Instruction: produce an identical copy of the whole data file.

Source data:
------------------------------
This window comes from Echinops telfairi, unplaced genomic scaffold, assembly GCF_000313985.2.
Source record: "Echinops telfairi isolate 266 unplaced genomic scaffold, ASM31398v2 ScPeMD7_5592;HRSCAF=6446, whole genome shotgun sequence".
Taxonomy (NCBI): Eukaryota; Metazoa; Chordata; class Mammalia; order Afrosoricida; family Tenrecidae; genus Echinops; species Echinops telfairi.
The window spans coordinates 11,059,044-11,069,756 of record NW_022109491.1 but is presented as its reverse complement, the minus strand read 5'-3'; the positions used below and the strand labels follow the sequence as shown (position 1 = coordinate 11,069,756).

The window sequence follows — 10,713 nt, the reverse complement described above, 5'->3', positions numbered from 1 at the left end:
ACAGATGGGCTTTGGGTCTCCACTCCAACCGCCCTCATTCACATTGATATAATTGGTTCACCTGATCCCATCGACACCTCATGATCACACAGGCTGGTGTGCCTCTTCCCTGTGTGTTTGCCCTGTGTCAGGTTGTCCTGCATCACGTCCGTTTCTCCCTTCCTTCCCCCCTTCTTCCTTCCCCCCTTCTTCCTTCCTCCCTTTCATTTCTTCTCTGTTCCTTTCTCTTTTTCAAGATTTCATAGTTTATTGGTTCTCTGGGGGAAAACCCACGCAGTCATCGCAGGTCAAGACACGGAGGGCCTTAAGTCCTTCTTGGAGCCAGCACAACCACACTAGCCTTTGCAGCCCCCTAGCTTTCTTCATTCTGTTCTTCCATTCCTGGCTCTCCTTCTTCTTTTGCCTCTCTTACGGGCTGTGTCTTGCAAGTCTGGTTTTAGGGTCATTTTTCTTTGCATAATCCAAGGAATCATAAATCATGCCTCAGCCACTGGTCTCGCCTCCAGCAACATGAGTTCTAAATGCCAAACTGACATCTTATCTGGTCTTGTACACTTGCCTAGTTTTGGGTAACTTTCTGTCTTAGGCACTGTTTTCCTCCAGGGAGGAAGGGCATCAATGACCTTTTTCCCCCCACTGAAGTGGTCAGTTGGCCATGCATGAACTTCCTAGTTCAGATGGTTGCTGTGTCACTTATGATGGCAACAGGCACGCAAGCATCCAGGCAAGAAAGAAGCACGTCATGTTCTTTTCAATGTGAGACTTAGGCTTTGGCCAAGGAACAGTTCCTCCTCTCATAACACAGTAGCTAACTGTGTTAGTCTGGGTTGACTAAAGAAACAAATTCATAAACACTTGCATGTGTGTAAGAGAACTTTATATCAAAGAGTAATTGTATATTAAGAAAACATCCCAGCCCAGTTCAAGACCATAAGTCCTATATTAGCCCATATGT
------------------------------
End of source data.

This window comes from Echinops telfairi, unplaced genomic scaffold, assembly GCF_000313985.2.
Source record: "Echinops telfairi isolate 266 unplaced genomic scaffold, ASM31398v2 ScPeMD7_5592;HRSCAF=6446, whole genome shotgun sequence".
Taxonomy (NCBI): Eukaryota; Metazoa; Chordata; class Mammalia; order Afrosoricida; family Tenrecidae; genus Echinops; species Echinops telfairi.
The window spans coordinates 11,059,044-11,069,756 of record NW_022109491.1 but is presented as its reverse complement, the minus strand read 5'-3'; the positions used below and the strand labels follow the sequence as shown (position 1 = coordinate 11,069,756).

The window sequence follows — 10,713 nt, the reverse complement described above, 5'->3', positions numbered from 1 at the left end:
ACAGATGGGCTTTGGGTCTCCACTCCAACCGCCCTCATTCACATTGATATAATTGGTTCACCTGATCCCATCGACACCTCATGATCACACAGGCTGGTGTGCCTCTTCCCTGTGTGTTTGCCCTGTGTCAGGTTGTCCTGCATCACGTCCGTTTCTCCCTTCCTTCCCCCCTTCTTCCTTCCCCCCTTCTTCCTTCCTCCCTTTCATTTCTTCTCTGTTCCTTTCTCTTTTTCAAGATTTCATAGTTTATTGGTTCTCTGGGGGAAAACCCACGCAGTCATCGCAGGTCAAGACACGGAGGGCCTTAAGTCCTTCTTGGAGCCAGCACAACCACACTAGCCTTTGCAGCCCCCTAGCTTTCTTCATTCTGTTCTTCCATTCCTGGCTCTCCTTCTTCTTTTGCCTCTCTTACGGGCTGTGTCTTGCAAGTCTGGTTTTAGGGTCATTTTTCTTTGCATAATCCAAGGAATCATAAATCATGCCTCAGCCACTGGTCTCGCCTCCAGCAACATGAGTTCTAAATGCCAAACTGACATCTTATCTGGTCTTGTACACTTGCCTAGTTTTGGGTAACTTTCTGTCTTAGGCACTGTTTTCCTCCAGGGAGGAAGGGCATCAATGACCTTTTTCCCCCCACTGAAGTGGTCAGTTGGCCATGCATGAACTTCCTAGTTCAGATGGTTGCTGTGTCACTTATGATGGCAACAGGCACGCAAGCATCCAGGCAAGAAAGAAGCACGTCATGTTCTTTTCAATGTGAGACTTAGGCTTTGGCCAAGGAACAGTTCCTCCTCTCATAACACAGTAGCTAACTGTGTTAGTCTGGGTTGACTAAAGAAACAAATTCATAAACACTTGCATGTGTGTAAGAGAACTTTATATCAAAGAGTAATTGTATATTAAGAAAACATCCCAGCCCAGTTCAAGACCATAAGTCCTATATTAGCCCATATGT